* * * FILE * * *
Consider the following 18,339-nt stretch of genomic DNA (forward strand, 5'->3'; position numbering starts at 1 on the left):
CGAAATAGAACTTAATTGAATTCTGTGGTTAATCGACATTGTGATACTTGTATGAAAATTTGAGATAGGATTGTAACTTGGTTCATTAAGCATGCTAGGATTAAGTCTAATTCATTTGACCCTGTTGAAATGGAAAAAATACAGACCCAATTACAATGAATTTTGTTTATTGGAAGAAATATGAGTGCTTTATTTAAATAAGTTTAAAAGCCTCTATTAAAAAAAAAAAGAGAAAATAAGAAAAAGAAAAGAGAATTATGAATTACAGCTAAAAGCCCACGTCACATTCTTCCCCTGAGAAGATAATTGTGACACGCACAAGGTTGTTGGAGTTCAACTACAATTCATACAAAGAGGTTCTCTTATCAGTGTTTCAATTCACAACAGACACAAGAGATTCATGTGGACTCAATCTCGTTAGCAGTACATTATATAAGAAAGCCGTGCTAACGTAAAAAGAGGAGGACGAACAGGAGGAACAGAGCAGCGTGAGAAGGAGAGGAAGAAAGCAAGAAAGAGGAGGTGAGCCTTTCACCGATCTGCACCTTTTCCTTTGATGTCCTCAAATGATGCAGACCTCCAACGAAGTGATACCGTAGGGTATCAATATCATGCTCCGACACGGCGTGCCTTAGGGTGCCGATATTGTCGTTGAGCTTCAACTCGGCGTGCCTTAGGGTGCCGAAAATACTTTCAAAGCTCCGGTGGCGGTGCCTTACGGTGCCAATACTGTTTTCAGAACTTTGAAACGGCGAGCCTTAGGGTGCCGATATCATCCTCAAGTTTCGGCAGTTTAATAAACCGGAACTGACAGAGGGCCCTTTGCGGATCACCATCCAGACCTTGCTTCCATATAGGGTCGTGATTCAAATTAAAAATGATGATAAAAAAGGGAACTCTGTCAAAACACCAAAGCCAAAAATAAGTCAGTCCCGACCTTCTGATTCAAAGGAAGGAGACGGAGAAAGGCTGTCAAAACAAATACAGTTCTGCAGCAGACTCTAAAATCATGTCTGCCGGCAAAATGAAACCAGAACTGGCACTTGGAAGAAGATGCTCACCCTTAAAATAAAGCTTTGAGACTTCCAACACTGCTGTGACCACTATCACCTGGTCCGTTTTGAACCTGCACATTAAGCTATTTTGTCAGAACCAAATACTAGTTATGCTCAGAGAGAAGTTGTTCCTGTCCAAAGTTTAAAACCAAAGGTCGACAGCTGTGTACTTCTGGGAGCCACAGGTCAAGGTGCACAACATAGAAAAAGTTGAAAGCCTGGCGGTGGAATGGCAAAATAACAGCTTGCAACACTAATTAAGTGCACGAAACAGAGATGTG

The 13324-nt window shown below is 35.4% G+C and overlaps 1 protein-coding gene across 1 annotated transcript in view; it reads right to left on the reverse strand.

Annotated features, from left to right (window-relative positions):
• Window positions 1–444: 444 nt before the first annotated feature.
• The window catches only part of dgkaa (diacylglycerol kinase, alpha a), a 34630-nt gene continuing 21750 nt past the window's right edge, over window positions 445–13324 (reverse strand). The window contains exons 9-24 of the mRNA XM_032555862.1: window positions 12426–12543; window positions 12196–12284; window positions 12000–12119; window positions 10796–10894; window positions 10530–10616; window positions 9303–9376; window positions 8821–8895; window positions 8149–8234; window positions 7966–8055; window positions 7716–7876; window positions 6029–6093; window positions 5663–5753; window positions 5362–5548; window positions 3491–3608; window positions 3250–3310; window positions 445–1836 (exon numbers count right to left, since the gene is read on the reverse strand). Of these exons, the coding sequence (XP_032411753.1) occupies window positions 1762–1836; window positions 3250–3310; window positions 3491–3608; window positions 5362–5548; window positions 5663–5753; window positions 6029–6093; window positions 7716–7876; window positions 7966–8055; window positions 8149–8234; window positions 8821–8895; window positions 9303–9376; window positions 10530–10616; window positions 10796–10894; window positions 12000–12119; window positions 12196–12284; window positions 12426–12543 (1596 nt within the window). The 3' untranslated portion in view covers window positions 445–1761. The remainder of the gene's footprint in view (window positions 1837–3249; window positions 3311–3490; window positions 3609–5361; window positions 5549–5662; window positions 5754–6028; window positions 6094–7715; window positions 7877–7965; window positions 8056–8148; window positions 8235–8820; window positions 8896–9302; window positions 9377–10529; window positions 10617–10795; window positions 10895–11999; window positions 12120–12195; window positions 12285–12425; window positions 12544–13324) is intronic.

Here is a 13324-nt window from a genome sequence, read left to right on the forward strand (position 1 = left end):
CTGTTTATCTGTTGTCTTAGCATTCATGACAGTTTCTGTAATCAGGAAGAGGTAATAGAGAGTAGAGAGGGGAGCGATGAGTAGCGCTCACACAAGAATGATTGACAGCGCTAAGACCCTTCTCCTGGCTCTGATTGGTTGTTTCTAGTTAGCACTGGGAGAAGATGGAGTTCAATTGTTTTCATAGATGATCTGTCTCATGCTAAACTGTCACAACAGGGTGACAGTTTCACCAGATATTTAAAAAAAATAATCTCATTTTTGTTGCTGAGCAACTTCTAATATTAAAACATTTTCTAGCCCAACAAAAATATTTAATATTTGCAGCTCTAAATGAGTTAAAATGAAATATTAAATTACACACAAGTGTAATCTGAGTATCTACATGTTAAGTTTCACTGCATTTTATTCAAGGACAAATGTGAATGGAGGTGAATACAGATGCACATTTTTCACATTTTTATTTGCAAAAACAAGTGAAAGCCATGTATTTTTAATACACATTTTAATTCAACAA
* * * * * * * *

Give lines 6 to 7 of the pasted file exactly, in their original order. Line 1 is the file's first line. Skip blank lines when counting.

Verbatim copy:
• The window catches only part of dgkaa (diacylglycerol kinase, alpha a), a 34630-nt gene continuing 21750 nt past the window's right edge, over window positions 445–13324 (reverse strand). The window contains exons 9-24 of the mRNA XM_032555862.1: window positions 12426–12543; window positions 12196–12284; window positions 12000–12119; window positions 10796–10894; window positions 10530–10616; window positions 9303–9376; window positions 8821–8895; window positions 8149–8234; window positions 7966–8055; window positions 7716–7876; window positions 6029–6093; window positions 5663–5753; window positions 5362–5548; window positions 3491–3608; window positions 3250–3310; window positions 445–1836 (exon numbers count right to left, since the gene is read on the reverse strand). Of these exons, the coding sequence (XP_032411753.1) occupies window positions 1762–1836; window positions 3250–3310; window positions 3491–3608; window positions 5362–5548; window positions 5663–5753; window positions 6029–6093; window positions 7716–7876; window positions 7966–8055; window positions 8149–8234; window positions 8821–8895; window positions 9303–9376; window positions 10530–10616; window positions 10796–10894; window positions 12000–12119; window positions 12196–12284; window positions 12426–12543 (1596 nt within the window). The 3' untranslated portion in view covers window positions 445–1761. The remainder of the gene's footprint in view (window positions 1837–3249; window positions 3311–3490; window positions 3609–5361; window positions 5549–5662; window positions 5754–6028; window positions 6094–7715; window positions 7877–7965; window positions 8056–8148; window positions 8235–8820; window positions 8896–9302; window positions 9377–10529; window positions 10617–10795; window positions 10895–11999; window positions 12120–12195; window positions 12285–12425; window positions 12544–13324) is intronic.

Here is a 13324-nt window from a genome sequence, read left to right on the forward strand (position 1 = left end):